Rank (0) Views 3308 On Fri, Sep 14, 2012 3:55 PM, 585 days ago



SNEADS FERRY, N.C. (Sept. 14, 2012) — The N.C. Wildlife Resources Commission and Onslow County have scheduled a ribbon-cutting ceremony to celebrate the opening of the Sneads Ferry Boating Access Area.

The ceremony is scheduled for 11a.m. on Sept. 21 at the boating access area, which is located at 302 Fulchers Landing Road in Sneads Ferry. The new access area, which has been open to boaters since June, allows boaters to launch onto the New River.

The 1.8-acre boating access area has two launch lanes, along with three floating docks. The paved main parking lot and gravel overflow parking area feature 37 vehicle-trailer spaces and 11single-car spaces, including three handicapped-accessible parking spaces.

The joint ribbon-cutting ceremony marks the culmination of a two-phase renovation project involving a partnership between the Onslow County Board of Commissioners and the Wildlife Commission. Phase one included removal of underground storage tanks and contaminated s


Rank (0) Views 2484 On Thu, Sep 13, 2012 1:05 PM, 586 days ago



RALEIGH, N.C. (Sept. 13, 2012) — The N.C. Wildlife Federation presented the 49th Annual Governor’s Conservation Achievement Awards on Sept. 8, with current and former staff of the N.C. Wildlife Resources Commission receiving honors.

Lt. Todd Radabaugh, of Pender County, was recognized as the Wildlife Officer of the Year. A 22-year veteran with the Wildlife Commission, Radabaugh chairs the governing committee for the multi-agency “On the Road, On the Water, Don’t Drink and Drive” campaign. He organizes special hunting opportunities for youth and disabled veterans and is nationally recognized as a training officer for law enforcement agencies.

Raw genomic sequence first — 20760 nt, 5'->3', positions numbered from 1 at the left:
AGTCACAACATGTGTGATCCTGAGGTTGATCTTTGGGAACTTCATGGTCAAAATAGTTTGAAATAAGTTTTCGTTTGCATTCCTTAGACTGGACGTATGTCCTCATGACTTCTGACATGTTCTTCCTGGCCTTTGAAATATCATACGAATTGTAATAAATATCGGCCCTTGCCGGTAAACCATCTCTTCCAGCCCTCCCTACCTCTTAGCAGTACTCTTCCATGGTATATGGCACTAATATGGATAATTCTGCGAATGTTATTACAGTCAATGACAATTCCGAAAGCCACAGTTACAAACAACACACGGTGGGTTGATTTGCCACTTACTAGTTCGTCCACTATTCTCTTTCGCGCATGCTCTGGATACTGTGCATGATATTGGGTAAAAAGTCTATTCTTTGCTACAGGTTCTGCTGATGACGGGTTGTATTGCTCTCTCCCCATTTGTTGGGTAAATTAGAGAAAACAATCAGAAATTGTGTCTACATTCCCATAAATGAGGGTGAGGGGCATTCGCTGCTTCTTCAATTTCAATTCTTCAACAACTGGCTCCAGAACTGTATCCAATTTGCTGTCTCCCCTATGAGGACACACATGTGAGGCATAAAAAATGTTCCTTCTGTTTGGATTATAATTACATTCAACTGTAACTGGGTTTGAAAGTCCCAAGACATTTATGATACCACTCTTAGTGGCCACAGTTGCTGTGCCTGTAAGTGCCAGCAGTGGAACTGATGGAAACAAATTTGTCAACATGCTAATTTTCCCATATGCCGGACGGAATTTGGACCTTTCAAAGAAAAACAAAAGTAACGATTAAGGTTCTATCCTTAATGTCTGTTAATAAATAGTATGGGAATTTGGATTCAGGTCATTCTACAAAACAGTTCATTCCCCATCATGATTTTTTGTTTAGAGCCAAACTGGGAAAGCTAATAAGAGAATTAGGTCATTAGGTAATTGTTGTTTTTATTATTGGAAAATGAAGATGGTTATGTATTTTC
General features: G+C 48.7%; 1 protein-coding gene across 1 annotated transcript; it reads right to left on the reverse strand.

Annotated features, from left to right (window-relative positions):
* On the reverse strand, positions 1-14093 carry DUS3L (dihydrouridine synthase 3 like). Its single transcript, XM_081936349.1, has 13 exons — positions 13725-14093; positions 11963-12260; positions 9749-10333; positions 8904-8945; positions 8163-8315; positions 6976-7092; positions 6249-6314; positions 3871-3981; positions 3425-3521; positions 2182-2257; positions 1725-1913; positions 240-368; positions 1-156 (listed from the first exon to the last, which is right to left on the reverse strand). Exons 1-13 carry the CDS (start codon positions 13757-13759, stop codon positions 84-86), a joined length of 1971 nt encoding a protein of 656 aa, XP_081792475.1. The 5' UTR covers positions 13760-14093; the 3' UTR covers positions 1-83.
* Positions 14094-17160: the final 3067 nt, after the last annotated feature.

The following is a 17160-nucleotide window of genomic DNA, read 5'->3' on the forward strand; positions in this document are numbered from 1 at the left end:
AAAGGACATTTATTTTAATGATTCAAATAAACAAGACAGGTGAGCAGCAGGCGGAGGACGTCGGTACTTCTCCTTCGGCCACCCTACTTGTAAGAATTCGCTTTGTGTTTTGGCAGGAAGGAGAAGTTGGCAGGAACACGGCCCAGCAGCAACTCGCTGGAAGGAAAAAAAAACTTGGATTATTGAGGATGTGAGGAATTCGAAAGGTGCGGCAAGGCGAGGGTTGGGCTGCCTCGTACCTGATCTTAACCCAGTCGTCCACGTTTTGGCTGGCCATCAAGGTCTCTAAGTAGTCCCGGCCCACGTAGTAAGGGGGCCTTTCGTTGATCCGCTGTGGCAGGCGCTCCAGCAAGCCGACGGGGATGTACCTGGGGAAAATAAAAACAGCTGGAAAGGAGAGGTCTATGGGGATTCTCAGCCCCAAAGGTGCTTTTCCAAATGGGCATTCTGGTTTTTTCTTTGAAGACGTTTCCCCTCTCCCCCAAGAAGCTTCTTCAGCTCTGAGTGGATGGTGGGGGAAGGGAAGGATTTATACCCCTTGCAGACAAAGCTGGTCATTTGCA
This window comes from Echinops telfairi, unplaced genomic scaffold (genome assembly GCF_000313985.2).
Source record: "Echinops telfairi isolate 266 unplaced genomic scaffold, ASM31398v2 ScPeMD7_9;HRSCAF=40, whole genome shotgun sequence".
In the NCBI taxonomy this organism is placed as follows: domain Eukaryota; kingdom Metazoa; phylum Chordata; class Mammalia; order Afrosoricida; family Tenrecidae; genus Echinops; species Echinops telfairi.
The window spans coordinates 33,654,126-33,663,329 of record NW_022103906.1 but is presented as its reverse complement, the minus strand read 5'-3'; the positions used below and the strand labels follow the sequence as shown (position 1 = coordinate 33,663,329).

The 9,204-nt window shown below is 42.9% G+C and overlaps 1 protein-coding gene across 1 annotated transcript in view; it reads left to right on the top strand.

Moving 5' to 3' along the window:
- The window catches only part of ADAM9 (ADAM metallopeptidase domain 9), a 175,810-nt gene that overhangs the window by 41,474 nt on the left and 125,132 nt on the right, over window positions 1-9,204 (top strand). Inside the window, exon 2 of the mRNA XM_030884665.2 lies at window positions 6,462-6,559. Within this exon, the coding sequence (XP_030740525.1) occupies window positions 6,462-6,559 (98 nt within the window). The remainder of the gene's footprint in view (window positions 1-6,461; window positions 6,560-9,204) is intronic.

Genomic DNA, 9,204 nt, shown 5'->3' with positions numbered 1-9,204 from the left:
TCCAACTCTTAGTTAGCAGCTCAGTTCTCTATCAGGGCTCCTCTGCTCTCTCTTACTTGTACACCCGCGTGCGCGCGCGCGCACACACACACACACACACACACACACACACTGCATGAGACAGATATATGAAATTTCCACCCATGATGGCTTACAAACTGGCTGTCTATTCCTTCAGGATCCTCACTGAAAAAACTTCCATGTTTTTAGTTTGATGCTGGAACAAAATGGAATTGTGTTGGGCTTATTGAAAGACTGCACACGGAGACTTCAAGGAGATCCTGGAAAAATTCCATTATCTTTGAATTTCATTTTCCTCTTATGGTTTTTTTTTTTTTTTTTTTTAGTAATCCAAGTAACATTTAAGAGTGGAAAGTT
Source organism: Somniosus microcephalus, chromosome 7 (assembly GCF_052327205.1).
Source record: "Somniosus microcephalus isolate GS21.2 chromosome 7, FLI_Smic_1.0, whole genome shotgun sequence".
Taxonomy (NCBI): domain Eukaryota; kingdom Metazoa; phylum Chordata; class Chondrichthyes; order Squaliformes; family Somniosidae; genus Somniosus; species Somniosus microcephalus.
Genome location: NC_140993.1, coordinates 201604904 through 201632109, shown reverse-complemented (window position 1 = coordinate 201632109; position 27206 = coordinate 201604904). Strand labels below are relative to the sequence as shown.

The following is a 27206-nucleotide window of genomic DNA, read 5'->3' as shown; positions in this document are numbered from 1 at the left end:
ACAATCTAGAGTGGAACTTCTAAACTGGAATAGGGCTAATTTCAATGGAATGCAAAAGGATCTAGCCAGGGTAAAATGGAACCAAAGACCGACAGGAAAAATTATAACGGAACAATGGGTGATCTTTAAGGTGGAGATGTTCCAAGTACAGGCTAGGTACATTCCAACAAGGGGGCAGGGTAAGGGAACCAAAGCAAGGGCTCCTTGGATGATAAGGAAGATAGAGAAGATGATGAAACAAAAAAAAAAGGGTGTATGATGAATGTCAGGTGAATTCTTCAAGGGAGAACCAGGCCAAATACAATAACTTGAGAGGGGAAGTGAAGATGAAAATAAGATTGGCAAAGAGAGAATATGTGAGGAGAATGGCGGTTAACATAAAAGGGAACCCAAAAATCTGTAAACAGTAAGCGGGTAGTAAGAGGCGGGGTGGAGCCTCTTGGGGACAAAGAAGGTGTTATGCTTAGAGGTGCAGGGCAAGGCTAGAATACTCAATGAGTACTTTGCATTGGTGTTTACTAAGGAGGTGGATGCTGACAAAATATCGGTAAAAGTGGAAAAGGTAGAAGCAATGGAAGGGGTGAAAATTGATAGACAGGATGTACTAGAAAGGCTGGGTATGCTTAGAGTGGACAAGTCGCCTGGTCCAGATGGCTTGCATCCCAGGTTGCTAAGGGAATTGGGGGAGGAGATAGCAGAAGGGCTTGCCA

“What impressed the awards committee so much about Radabaugh was his willingness to pitch in on tasks large and small,” said T. Edward Nickens, a long-time outdoors writer and the master of ceremonies for the awards banquet. “After more than two decades as an enfo


Rank (0) Views 3722 On Tue, Sep 11, 2012 10:45 AM, 588 days ago



RALEIGH, N.C. (Sept. 11, 2012) — The N.C. Wildlife Resources Commission has promoted Matthew Long to captain for District 3, where he will manage and supervise enforcement operations for hunting, inland fishing and boating, and coordinate boating safety and hunter education programs.

He will supervise a jurisdiction that includes Wake, Johnston, Wayne, Franklin, Nash, Wilson, Edgecombe, Vance, Warren, Halifax and Northampton counties. His predecessor, John Reams, recently retired. Capt. Long was previously a lieutenant in District 4 in southeastern North Carolina. 

Capt. Long said he looks forward to his new assignment. He and his family plan to relocate to the northern Johnston County area.

“This area is rich in wildlife resources and outdoor recreational opportunities,” Capt. Long said. “My goals are to build on our conservation efforts and to provide our citizens the safe opportunity to enjoy the woods, fields and


Rank (0) Views 3372 On Mon, Sep 10, 2012 8:45 AM, 589 days ago



RALEIGH, N.C. (Sept. 10, 2012) — The N.C. Wildlife Resources Commission during its Aug. 30   meeting recognized Kim Tavasso, of Winterville, for his induction into the International Hunter Education Association (IHEA) Hall of Fame.

A 20-year volunteer with the North Carolina Hunter Education Program, Tavasso was inducted into the IHEA Hall of Fame on May 30, during the association’s annual conference, held this year in Kansas City, Mo. The Wildlife Commission heard a special presentation by the Hunter Education Program about Tavasso’s achievement as part of its August business meeting.

The IHEA is a professional association for 67 state and provincial wildlife conservation agencies, and the 70,000 volunteers who teach hunter education in North America. The association sets performance guidelines for basic hunter education and the standards used internationally by hunter education administrators.